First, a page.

By Dan Moffett
Mayor Bonnie Fischer swore in new Town Manager Majella “Mo” Thornton at the beginning of January’s council meeting and declared a fresh start for South Palm Beach as it enters the new year.
“We have now made significant changes to the administration of South Palm Beach,” Fischer said. “We have brought in seasoned local professionals that have proven their integrity over a period of years in Palm Beach County. I think that’s important.”
Thornton replaces Bob Vitas, who was forced out of the manager’s position in October after a unanimous vote of no-confidence by the Town Council, ending a yearlong dispute over a new contract and pay raise.
Also gone is Brad Biggs, who served as the town attorney for more than a decade. Biggs decided to resign last summer after his contract expired and the council refused to negotiate a new one. Replacing Biggs is veteran municipal attorney Glen Torcivia, founder of the West Palm Beach law firm Torcivia, Donlon, Goddeau & Ansay.
Thornton comes to South Palm Beach after 21 years as city manager in Atlantis.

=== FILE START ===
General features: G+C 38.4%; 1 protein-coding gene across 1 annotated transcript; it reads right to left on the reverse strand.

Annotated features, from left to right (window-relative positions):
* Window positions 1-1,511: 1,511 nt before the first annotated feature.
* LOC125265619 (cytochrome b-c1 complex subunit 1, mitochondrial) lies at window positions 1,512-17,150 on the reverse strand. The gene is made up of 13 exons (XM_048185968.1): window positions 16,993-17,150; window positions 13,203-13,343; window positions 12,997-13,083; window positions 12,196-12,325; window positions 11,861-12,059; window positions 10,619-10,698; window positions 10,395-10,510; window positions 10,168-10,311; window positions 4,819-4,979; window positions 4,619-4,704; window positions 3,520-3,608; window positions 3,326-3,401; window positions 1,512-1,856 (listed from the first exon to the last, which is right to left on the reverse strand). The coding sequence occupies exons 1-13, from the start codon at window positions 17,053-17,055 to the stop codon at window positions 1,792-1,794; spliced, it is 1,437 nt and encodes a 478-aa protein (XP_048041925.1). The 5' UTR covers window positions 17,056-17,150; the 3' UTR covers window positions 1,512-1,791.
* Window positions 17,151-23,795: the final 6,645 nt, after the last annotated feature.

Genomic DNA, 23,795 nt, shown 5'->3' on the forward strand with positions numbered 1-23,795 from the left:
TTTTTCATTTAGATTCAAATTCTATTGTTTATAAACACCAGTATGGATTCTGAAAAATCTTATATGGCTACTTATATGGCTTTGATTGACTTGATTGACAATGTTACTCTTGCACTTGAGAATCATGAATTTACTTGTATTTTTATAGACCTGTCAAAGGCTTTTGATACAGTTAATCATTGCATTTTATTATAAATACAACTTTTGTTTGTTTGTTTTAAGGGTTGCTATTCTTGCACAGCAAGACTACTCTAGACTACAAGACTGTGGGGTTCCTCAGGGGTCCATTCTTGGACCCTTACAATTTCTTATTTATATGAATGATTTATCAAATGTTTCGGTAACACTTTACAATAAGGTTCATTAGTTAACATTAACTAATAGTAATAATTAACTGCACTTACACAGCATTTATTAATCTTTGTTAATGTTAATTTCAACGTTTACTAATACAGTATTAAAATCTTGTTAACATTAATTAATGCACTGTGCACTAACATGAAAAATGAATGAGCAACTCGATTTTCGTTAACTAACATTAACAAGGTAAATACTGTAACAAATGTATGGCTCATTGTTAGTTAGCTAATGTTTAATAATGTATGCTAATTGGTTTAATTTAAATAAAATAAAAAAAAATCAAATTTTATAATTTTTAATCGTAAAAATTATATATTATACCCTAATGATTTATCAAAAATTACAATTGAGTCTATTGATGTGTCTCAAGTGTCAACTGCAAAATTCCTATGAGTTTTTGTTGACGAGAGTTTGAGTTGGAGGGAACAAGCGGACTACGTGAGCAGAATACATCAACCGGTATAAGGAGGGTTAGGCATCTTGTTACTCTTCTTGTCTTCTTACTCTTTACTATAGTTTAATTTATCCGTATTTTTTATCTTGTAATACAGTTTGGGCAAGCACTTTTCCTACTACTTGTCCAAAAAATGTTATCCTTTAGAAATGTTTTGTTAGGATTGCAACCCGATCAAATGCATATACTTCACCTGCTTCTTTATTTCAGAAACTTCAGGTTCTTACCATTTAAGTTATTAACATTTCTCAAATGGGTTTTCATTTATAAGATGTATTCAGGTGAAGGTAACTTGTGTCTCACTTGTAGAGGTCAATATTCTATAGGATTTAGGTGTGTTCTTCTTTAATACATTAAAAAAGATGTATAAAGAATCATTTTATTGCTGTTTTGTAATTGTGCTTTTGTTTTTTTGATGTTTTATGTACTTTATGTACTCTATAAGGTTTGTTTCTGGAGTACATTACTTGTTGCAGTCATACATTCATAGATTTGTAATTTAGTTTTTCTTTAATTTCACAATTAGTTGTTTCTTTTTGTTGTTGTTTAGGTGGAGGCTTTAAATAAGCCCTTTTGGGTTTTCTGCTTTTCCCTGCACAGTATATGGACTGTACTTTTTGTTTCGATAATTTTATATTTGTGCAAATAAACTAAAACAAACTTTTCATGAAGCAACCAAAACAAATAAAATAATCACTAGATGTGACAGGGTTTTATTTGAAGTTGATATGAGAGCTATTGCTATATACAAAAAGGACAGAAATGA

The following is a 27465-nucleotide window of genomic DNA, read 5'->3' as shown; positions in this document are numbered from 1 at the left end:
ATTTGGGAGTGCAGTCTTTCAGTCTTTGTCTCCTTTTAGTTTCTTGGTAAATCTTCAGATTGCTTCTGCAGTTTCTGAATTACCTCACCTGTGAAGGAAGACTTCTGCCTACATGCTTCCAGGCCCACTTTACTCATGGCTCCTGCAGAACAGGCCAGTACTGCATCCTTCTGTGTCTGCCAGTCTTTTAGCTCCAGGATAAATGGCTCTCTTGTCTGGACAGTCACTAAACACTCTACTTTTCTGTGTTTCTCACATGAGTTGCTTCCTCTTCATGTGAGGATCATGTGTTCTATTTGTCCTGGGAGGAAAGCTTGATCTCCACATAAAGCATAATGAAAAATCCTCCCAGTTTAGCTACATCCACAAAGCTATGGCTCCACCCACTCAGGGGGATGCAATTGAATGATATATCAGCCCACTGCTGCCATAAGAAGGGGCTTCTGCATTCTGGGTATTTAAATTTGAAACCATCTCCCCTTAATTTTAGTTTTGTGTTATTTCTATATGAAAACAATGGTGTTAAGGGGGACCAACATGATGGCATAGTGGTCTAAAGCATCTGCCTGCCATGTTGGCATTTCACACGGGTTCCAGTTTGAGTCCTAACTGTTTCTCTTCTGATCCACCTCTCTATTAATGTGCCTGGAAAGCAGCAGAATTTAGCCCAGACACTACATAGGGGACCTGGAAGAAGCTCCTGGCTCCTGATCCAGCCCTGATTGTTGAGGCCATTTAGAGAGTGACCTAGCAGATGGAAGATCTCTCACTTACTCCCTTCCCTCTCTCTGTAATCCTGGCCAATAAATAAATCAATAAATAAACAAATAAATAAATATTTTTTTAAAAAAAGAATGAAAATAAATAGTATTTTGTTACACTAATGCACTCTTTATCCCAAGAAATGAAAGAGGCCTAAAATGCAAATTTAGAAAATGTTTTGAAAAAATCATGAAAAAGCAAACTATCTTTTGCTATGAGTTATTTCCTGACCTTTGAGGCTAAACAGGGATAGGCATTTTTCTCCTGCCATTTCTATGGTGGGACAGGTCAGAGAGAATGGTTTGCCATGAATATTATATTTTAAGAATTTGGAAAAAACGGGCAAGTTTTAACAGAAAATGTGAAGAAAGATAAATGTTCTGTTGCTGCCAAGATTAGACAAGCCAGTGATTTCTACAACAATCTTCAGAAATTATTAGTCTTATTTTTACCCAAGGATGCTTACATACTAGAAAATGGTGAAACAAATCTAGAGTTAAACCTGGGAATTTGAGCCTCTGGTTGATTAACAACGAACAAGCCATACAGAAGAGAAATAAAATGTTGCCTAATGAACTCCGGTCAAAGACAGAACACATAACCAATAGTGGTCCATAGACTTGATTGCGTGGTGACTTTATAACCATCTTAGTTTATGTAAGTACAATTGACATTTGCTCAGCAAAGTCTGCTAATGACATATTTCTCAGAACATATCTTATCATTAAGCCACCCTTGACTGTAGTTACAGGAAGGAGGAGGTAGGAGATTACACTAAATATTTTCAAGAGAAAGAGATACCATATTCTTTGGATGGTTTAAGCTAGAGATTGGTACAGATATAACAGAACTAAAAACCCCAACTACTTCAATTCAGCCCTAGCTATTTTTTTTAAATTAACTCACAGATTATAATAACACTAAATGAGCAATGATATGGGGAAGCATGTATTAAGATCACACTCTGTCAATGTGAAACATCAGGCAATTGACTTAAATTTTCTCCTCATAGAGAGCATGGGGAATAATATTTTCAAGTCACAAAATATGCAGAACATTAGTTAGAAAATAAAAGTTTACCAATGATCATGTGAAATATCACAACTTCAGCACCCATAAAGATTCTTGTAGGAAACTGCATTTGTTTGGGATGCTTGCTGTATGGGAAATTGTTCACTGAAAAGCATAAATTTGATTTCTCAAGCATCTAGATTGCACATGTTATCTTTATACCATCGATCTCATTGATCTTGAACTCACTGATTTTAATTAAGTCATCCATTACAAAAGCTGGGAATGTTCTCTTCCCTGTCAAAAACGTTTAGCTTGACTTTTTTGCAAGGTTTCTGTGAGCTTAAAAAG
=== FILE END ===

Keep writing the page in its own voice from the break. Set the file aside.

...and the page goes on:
“I’m happy with the changes we’ve made,” Fischer said, “and I look forward to bringing the town together and having a successful year.”
Fischer said the first order of business for the overhauled administration is to get the foundering beach stabilization project moving again. The joint plan with Palm Beach County to install seven groins from the town’s northern border to the southern end of Lantana Municipal Beach has languished after complaints from Manalapan and questions from state officials who are considering whether to grant permits for the project.
“There’s been a lot of issues lately and it’s been stalled,” Fischer said. “Apparently there seem to be concerns with the Florida Department of Environmental Protection that has some issues with the county and their permits. I’d like to get the professionals in here and see what’s going on that’s negative and give us more insights into the project.”
Fischer said she and Thornton plan to meet with county environmental managers soon to find out what the town can do to jump-start the groin installation, which officials still hope to begin in November.
“This project is taking too long and there’s too much effort to it,” the mayor said. “I certainly don’t want to see it fall by the wayside. We need answers.”
In other business, George Turenne, president of American Lighting Maintenance in Riviera Beach, told the council during the Jan. 23 town meeting that his company was nearly finished replacing the street and sidewalk lighting on A1A.
The new LED lights cost about $28,000 to install, roughly half the expense of traditional halogen lighting. The new lights use about a third of the electricity of halogen lamps and have a life expectancy of about 11 years, four times that of the halogens.
“The new lights are turtle-friendly too,” Turenne said.